from AFTER HELEN
No one could have been more surprised than I when Ms Gaffield contacted me to write an introduction for her new book of poems, which she claimed were a “translation” of my own. I remember spending some very pleasant days in Newport, Oregon in March of 1979, when Ms Gaffield was kind enough to take me up and down the coast exploring all the rock and mineral shops along the way. She reminded me then of the mouse that was, at the time, living in the apartment I shared with my sister, Pat, in New York. How I wanted to be rid of the blasted thing, but I refused to set a trap, for fear of karmic retribution. Mouse in the house, cat under the bed VERY HAPPY. The more the house falls into ruin, the better the cat likes it. Oh! Why did we ever leave San Francisco? This is where the ‘Worm Queen’ has led us, and the offended and unforgiving gods, Puss and Anubis.
But I digress. The poems, what can I say about them? Well, the first thing that must be said is that they are not translations. Some of them are pretty enough, but I can’t hear them sung. The girl is tone deaf! Still, to giver her her due, she avoids the stream of consciousness stuff and all that bad language and tales of personal woe that so many young women write about today.
The letters are another thing. She started writing to me soon after that visit in 1979, mostly about ghosts and her attempts to contact those in the spirit world. I warned her about this in the strongest possible terms. She is like a child with a toy, and the toy is a trigger to a nuclear bomb.
I don’t imagine she will ever come to much as a poet. I must remember to read her Tarot, and send her the results. It could save her a life of wasted years. That, and to tell her to stay clear of Jack Spicer’s spell.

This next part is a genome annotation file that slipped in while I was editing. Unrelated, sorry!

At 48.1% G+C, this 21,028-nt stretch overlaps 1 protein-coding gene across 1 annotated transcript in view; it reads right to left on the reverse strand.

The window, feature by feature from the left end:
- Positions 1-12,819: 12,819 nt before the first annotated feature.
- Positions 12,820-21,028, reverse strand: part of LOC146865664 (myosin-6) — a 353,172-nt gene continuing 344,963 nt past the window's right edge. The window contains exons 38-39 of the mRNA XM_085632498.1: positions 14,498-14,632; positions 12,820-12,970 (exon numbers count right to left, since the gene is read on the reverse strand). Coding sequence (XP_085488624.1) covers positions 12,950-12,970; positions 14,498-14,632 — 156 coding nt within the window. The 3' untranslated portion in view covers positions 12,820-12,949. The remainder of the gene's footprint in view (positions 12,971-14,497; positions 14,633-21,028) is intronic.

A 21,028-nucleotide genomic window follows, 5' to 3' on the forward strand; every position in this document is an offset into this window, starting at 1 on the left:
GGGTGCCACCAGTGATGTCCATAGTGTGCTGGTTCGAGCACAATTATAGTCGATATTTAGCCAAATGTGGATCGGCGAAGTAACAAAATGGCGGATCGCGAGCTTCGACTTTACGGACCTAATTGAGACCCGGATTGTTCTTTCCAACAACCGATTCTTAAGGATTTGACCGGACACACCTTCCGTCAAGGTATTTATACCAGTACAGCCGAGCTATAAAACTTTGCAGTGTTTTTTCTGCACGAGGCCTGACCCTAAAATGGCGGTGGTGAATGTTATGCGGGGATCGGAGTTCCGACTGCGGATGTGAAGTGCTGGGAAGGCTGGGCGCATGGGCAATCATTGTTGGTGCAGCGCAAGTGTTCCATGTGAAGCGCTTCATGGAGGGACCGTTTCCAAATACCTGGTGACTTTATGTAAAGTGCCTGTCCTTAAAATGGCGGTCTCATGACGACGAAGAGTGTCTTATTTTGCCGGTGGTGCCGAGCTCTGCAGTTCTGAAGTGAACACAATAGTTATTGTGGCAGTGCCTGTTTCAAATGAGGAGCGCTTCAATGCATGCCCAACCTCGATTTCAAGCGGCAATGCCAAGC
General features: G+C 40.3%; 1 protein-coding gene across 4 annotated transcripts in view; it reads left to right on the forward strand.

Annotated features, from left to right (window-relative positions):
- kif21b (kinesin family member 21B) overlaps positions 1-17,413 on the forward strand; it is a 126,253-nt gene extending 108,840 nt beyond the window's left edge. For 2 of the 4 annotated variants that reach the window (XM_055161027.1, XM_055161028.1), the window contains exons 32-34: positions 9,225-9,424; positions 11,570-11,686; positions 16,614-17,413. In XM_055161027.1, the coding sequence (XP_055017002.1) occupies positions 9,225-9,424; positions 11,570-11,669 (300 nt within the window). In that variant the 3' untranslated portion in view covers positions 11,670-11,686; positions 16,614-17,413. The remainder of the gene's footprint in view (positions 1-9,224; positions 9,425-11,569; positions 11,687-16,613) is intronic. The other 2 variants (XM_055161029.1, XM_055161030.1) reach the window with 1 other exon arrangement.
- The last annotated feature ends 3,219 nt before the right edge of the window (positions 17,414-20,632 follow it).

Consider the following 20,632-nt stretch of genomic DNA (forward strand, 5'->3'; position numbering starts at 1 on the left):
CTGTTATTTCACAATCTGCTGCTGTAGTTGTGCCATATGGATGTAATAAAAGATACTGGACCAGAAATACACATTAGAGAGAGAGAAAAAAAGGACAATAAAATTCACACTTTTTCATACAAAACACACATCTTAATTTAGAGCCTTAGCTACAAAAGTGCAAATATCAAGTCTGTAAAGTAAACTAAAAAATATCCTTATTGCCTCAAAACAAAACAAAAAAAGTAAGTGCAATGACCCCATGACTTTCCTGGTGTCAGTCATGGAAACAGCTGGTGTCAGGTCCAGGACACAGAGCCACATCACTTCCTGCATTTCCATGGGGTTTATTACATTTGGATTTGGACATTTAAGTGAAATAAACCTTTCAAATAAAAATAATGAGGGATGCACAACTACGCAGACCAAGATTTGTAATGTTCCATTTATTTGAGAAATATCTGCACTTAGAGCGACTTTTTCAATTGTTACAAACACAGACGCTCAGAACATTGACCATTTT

THE CARAVAN OF STARS
A Translation for Rosmarie Waldrop
Whenever I approach a blank piece of paper
It is already filled with every word
That has ever been written. Some words
Fall silent in transit just as some nights the stars
Relapse into an official distance. Eve’s sin
Was to name Adam’s apple as her own. Here
Is where it leads us. Language fails
Lacking the vocabulary to speak of the times
We live in now. While stars stammer in their sphere
I myself was like the moon delicate and clear.
The stars were not content inhabiting
The firmament. They were jealous of the moon
For outsourcing them. They tried to whitewash
It with spiral nebulosity, but its force was stronger,
Troubling the tides till the storms raged
Covering the stars in cumulus. Time then to cleave
It from the sky. The winds rise, the bough
Breaks. The hands of the clock close in prayer.
A woman sits in the window her face shadowed in leaves
Shining with the light that beauty weaves.
Cold and cloudless. A moonless void.
Who knew the moon was expendable?
Women wielding dustpans and brooms sweep remnants
Of light from the streets. The stars wait for children
To disclose their wishes, but they have forgotten
How to speak. Dog-headed Anubis,
The sun behind the sun, rides his chariot
Across the sky. Les Étoiles nourish the earth
With tears and in the tree a single ibis
All the sorrows of my heart—all the vanished bliss.
I choose the Moon, a dog and a wolf baying
At it. On each side a mountain and a tower
Hold up the sky. Below the sea a crayfish
Crawls towards land. The Fool is on his journey.
Broken treaties make fine tombstones,
Citizens drown themselves in machinery
And lament. In the cave of the wolves
Leaks and worm casts bloat and erode
What the walls conceal. The story ends in runes.
Madness stalks omnipotent and soon.
RED SKY AT MORNING
A Translation after Jack Spicer
The Fens asks grey for a word.
It is 8:37 a.m. Flat, low-lying
sedge. Below sea-level. Many rivers
sometimes natural. The word is
The sedge asks grey for a bird.
I give you the lone barn owl,
a pair of golden plovers,